Once a timber town and the last stop on the Jiji Railway Line, Central Taiwan’s little village of Checheng preserves its history on and off the tracks, earning it a special place in the hearts of locals and visitors alike. Hop on the narrow-gauge railway for an impromptu excursion back to simpler times.
Words & Photography: Abby Yao
On a quiet night in late March, I sat in my hotel room at Sun Moon Lake and found nothing interesting on the hotel’s TV channels. Leafing through the travel brochures I had picked up that day, I read a single paragraph on Checheng that captured my imagination. There were no photos, but the idea of a romantic train journey (however short) grabbed my attention. Immediately I decided to go there the following day.
CHOO CHOO! JIJI! CHECHENG!
From Sun Moon Lake, I took the shuttle bus on the winding mountain path to the town of Jiji. For the first few minutes, there was nothing to see but the road and the trees until little villages came into view. Passing by Shuili town and its Snake Kiln, the shuttle dropped me off on a street lined with shops in Jiji. I immediately headed towards the charming train station and its wide square, bright but deserted under the midday sun.
The Jiji Railway Line as we know it today was expanded in 1919 for the construction of the Sun Moon Lake Hydroelectric Project. Today, 62% of Taiwan’s hydroelectric power comes from Sun Moon Lake, Shuili River, and the five power plants built around them. As roads were built between towns, the need for the trains waned, but travellers still take them to relive the olden days.
I was dismayed that the train to Checheng was a modern one and a colourful one at that, not the slow, chugging steam-powered one I had in mind. My fantasies completely evaporated when reality set in: instead of an old-school train ride, it was a high school field trip dominated by noisy teens who crowded the small open-air platform. But arriving in Checheng less than 20 minutes later, I felt as if I were in a dream or a movie set. I waited for all the passengers to disembark and crossed the tracks to a beautiful wooden train station surrounded by mountains and the Shuili River.
SUGAR AND SWEETS
During the Japanese colonial period, Checheng grew with the rise of the sugar industry. A push trolley line ran between the sugar cane centre of Puli to Checheng, where the carts were parked, earning the town its original name, Chechang, literally “parking lot”.
I wandered around the station and caught a glimpse of a bride in a wedding dress under an old banyan tree.
“Xiao jie!” The students who were with me on the train called out to me to take their photo with the stationary trains permanently parked at the end of the track. Somehow the world felt like a smaller place at that moment—just us, the trains and the surrounding mountains.
EXPLORING THE PAST
I roamed The Grove next to the stations and found delightful shops and wood workshops. Catching sight of the log storage pool, I walked around its perimeter, now a pond ringed with flowers and trees.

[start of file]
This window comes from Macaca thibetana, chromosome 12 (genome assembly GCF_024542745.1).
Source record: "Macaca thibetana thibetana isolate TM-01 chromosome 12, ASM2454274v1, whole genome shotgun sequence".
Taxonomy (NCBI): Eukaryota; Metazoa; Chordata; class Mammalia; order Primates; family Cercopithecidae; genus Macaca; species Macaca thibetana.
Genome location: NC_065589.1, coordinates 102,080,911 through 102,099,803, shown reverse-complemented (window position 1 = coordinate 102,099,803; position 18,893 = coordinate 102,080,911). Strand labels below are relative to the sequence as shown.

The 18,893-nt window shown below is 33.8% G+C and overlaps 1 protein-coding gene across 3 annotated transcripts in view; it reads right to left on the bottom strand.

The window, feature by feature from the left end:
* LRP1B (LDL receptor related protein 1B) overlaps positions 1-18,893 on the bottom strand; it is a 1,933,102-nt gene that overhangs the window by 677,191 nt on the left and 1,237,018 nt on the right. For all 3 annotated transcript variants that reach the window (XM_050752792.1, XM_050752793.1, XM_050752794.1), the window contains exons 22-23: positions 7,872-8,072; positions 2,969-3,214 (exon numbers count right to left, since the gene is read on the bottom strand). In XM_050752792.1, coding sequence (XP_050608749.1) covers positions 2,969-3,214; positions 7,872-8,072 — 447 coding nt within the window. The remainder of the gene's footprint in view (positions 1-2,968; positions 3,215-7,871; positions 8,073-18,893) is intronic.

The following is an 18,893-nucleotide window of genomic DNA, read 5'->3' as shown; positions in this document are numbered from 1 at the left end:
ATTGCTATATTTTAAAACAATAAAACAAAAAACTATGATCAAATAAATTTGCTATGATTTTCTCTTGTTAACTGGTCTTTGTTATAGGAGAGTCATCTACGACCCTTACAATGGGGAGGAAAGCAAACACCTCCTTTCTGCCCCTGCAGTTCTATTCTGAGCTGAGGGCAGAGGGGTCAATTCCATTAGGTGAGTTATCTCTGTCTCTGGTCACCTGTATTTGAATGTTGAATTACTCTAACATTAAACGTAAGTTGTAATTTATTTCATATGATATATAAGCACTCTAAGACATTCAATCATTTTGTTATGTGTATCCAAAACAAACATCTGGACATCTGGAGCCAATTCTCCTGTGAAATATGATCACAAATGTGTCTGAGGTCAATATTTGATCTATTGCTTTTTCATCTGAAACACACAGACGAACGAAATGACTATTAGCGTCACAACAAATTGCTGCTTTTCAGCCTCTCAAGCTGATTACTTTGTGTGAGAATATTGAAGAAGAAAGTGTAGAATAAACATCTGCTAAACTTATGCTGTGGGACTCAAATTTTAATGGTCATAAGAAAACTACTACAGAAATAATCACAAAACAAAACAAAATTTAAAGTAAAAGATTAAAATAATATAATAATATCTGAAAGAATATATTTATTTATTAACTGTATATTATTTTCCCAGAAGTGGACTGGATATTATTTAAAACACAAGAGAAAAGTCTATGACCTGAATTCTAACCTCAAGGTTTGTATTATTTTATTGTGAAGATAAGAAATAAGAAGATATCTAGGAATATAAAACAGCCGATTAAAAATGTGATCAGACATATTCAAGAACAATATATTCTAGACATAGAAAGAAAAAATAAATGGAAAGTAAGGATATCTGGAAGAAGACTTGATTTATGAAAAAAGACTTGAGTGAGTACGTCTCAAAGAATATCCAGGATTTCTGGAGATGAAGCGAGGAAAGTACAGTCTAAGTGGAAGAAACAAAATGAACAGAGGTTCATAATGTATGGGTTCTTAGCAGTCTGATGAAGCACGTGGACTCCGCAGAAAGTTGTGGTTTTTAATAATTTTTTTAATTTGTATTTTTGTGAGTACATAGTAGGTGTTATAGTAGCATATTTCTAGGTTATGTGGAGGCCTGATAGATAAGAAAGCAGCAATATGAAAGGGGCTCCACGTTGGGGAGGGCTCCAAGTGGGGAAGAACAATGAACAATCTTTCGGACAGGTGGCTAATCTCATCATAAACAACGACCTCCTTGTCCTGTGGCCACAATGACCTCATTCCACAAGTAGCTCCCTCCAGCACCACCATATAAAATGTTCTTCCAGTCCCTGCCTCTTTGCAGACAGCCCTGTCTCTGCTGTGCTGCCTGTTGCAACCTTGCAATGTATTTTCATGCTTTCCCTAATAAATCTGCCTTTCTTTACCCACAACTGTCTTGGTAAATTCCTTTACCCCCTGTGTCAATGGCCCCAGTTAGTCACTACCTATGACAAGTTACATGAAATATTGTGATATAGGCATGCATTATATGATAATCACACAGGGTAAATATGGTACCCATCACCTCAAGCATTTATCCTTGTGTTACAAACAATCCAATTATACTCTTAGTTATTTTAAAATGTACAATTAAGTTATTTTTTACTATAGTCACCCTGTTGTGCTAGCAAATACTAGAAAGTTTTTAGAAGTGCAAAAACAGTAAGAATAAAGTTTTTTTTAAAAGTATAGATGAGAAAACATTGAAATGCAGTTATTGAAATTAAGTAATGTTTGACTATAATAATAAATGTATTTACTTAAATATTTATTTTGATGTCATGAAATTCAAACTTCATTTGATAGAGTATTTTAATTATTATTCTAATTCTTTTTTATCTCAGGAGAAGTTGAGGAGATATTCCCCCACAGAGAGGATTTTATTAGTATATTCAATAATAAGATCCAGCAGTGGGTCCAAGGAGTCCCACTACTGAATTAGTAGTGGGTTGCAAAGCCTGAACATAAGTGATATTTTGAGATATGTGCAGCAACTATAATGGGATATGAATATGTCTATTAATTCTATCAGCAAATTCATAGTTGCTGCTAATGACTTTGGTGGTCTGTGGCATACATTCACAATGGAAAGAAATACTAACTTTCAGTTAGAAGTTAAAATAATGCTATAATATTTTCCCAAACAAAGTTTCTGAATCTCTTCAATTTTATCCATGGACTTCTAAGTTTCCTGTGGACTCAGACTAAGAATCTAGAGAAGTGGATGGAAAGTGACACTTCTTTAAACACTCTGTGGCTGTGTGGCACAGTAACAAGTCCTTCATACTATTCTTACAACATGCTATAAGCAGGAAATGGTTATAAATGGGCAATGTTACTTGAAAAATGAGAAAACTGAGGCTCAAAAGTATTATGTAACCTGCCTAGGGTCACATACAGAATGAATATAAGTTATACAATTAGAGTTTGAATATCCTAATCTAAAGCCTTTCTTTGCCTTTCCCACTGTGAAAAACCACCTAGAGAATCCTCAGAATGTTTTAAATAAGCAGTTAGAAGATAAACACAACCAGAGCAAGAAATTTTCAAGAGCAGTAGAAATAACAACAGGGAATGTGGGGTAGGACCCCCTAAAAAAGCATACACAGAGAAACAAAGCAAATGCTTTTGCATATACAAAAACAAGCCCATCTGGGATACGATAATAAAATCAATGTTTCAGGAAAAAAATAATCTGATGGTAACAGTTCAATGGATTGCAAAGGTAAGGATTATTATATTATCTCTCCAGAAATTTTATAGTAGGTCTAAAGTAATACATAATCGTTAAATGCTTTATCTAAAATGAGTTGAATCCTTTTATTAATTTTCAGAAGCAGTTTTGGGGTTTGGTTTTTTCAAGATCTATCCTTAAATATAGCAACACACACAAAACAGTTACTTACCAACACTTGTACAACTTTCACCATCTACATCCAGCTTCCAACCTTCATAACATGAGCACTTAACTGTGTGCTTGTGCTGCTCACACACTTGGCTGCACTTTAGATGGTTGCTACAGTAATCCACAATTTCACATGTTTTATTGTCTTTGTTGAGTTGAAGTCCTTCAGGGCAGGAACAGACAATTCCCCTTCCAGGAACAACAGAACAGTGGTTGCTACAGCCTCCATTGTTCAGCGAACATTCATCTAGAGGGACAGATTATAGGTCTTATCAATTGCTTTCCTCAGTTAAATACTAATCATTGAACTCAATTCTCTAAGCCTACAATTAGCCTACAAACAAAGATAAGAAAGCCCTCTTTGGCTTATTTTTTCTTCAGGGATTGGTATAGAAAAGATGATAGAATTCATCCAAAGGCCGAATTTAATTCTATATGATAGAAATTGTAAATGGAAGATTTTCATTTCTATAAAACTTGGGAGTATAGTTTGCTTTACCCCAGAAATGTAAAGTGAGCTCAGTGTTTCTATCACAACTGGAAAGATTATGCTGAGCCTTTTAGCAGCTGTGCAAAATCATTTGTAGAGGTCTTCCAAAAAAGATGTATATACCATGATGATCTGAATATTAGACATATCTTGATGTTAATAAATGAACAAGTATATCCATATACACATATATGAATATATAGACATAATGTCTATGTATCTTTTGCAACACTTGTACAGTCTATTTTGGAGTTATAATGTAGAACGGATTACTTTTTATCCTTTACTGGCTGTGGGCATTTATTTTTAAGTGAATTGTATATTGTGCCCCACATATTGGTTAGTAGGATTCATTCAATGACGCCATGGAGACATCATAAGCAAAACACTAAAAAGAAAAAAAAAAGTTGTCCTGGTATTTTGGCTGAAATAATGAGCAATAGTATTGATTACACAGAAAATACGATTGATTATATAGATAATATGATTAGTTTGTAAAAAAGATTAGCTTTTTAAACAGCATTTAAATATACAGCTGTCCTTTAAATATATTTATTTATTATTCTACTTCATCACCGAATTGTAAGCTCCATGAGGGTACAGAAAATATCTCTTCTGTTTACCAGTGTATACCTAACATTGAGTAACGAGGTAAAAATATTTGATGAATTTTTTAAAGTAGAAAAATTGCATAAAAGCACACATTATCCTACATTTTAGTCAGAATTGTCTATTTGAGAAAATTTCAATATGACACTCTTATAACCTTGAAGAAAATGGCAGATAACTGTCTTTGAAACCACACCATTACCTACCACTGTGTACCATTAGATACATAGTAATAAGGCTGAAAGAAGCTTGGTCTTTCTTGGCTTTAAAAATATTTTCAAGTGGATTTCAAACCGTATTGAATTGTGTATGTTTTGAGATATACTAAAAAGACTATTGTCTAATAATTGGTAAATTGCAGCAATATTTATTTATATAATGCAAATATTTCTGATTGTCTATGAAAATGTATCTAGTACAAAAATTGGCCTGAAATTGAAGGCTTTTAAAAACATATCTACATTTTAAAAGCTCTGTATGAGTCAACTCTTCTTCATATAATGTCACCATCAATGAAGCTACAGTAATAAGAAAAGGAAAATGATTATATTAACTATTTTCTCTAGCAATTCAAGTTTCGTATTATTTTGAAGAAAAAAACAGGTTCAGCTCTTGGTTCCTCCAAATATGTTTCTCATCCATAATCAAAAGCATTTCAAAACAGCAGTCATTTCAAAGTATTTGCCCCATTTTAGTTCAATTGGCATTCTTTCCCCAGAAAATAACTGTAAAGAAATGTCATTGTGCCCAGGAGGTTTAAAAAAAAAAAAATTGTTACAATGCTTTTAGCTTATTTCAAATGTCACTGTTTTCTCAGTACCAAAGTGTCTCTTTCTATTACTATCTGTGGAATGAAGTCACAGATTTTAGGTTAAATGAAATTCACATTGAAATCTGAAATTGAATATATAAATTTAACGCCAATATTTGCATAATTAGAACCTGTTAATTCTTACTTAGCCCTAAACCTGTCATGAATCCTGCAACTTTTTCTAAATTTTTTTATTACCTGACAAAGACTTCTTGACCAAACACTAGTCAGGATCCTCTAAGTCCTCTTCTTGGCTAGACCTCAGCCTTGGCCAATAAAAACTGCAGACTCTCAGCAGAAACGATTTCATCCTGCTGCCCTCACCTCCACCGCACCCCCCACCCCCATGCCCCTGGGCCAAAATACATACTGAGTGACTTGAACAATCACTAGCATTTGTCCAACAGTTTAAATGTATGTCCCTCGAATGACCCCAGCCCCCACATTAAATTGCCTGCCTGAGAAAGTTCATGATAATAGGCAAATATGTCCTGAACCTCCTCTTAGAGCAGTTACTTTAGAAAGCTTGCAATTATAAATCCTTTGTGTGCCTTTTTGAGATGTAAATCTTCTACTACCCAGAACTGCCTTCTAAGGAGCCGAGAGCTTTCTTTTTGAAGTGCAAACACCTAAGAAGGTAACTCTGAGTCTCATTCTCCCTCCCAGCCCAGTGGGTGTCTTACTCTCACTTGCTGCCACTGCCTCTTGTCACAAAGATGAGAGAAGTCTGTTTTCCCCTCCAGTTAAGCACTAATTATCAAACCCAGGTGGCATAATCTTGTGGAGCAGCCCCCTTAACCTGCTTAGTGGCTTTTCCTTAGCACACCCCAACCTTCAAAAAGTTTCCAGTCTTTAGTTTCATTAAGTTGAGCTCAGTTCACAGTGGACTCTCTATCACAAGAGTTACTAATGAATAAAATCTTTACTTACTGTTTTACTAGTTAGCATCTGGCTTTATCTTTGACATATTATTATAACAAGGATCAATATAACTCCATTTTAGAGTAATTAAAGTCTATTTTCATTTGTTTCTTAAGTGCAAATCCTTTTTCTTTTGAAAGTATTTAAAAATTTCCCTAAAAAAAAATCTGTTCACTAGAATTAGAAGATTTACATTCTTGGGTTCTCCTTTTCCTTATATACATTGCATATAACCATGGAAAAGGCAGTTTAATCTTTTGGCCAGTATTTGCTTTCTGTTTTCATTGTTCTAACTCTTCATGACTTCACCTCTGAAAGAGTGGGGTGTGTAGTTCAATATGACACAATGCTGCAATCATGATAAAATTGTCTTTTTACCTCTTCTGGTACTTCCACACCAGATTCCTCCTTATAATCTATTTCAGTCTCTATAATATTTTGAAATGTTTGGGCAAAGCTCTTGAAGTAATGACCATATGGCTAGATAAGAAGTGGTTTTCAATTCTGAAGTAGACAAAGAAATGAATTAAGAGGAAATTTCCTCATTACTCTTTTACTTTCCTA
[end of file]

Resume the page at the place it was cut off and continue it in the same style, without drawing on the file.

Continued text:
In the 1960’s, when logging operations were granted in the area, Checheng became a hub for timber storage, processing and transport. This was known as the town’s golden age and many of the existing structures from that era have been reconstructed. When the Taiwanese government decided to conserve the forests, these operations were shut down, and Checheng went on a decline until the last decade, when visitor numbers boomed with the restoration of buildings as tourist attractions.
I watched the ducks swim past in a line and waited for a group of aunties to finish taking photos on the boardwalk as I circled the pond. As it was well past lunch time, I opted for the set meal at Cedar Tea House next door, which came with the traditional wooden barrel lunchbox for me to keep as a souvenir. After a filling lunch of rice and Dongpo-style braised pork, it was time to explore the rest of the town.
I followed the trains painted on the walls to Checheng Old Street and felt as if I were trespassing on private property. It was so quiet, even when there were people going about their daily routines. Then all of a sudden, I heard a commotion from above. The teenagers whose picture I took earlier ran down the steps of the sloping narrow alley, greeting me as they passed. It was nice of them to wave hi. I followed them down the road and spotted some buildings crumbling in the distance, lonely reminders of Checheng’s ups and downs.
The Checheng Wood Industry Exhibition Center dominates the town, keeping a record of its history and explaining how the timber industry works using some of the machinery on the very spot where the wood processing plant stood.
Either I was in such a good mood, intoxicated by the smell of wood, or the objects for sale in the store were too cute to ignore (possibly all of the above) that I ended up spending on wooden souvenirs. Passing by The Grove again, I could hear the sound of a hundred hammers pounding away on their next wood masterpieces. There is still life in this town after all.
Soon I was back in the railway station to catch the next train out, glad that I decided to come for the day. I boarded the train for the first of three rides back to the metropolis of Taipei, seemingly a world away from Checheng, which won me over with its simple and unexpected pleasures.
CHECHENG AT A GLANCE
DO Experience Factory DIY
SEE Checheng Winery
EXPLORE Mingtan Reservoir and Power Plant
BUY Wood Products
GETTING THERE Checheng can be reached by bus from Sun Moon Lake and by rail from Taipei via Changhua.
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